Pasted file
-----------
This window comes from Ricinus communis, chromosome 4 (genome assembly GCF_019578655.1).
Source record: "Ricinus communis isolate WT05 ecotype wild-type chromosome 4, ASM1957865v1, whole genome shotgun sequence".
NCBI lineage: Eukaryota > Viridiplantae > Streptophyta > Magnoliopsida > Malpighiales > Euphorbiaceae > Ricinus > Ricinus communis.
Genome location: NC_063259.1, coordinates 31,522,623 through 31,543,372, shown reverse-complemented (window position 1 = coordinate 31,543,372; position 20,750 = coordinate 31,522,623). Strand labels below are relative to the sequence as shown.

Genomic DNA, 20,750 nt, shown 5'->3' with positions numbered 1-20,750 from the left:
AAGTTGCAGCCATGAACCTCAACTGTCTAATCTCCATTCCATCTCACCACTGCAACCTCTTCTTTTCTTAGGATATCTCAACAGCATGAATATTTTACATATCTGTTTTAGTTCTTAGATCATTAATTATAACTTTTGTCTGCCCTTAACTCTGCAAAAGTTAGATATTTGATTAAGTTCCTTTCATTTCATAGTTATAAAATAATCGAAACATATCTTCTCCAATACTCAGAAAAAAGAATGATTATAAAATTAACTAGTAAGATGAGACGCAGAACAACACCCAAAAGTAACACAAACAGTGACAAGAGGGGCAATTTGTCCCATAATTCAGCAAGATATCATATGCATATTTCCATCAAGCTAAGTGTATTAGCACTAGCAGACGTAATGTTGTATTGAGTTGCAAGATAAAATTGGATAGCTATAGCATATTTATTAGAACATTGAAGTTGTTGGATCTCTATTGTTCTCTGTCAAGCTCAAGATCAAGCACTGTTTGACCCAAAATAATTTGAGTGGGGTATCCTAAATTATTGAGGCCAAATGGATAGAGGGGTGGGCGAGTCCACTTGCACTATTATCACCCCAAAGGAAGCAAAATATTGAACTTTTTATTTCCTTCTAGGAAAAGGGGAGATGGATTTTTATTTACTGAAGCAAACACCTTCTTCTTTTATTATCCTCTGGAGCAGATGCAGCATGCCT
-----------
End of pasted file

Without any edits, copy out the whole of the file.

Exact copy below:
This window comes from Ricinus communis, chromosome 4 (genome assembly GCF_019578655.1).
Source record: "Ricinus communis isolate WT05 ecotype wild-type chromosome 4, ASM1957865v1, whole genome shotgun sequence".
NCBI lineage: Eukaryota > Viridiplantae > Streptophyta > Magnoliopsida > Malpighiales > Euphorbiaceae > Ricinus > Ricinus communis.
Genome location: NC_063259.1, coordinates 31,522,623 through 31,543,372, shown reverse-complemented (window position 1 = coordinate 31,543,372; position 20,750 = coordinate 31,522,623). Strand labels below are relative to the sequence as shown.

Genomic DNA, 20,750 nt, shown 5'->3' with positions numbered 1-20,750 from the left:
AAGTTGCAGCCATGAACCTCAACTGTCTAATCTCCATTCCATCTCACCACTGCAACCTCTTCTTTTCTTAGGATATCTCAACAGCATGAATATTTTACATATCTGTTTTAGTTCTTAGATCATTAATTATAACTTTTGTCTGCCCTTAACTCTGCAAAAGTTAGATATTTGATTAAGTTCCTTTCATTTCATAGTTATAAAATAATCGAAACATATCTTCTCCAATACTCAGAAAAAAGAATGATTATAAAATTAACTAGTAAGATGAGACGCAGAACAACACCCAAAAGTAACACAAACAGTGACAAGAGGGGCAATTTGTCCCATAATTCAGCAAGATATCATATGCATATTTCCATCAAGCTAAGTGTATTAGCACTAGCAGACGTAATGTTGTATTGAGTTGCAAGATAAAATTGGATAGCTATAGCATATTTATTAGAACATTGAAGTTGTTGGATCTCTATTGTTCTCTGTCAAGCTCAAGATCAAGCACTGTTTGACCCAAAATAATTTGAGTGGGGTATCCTAAATTATTGAGGCCAAATGGATAGAGGGGTGGGCGAGTCCACTTGCACTATTATCACCCCAAAGGAAGCAAAATATTGAACTTTTTATTTCCTTCTAGGAAAAGGGGAGATGGATTTTTATTTACTGAAGCAAACACCTTCTTCTTTTATTATCCTCTGGAGCAGATGCAGCATGCCT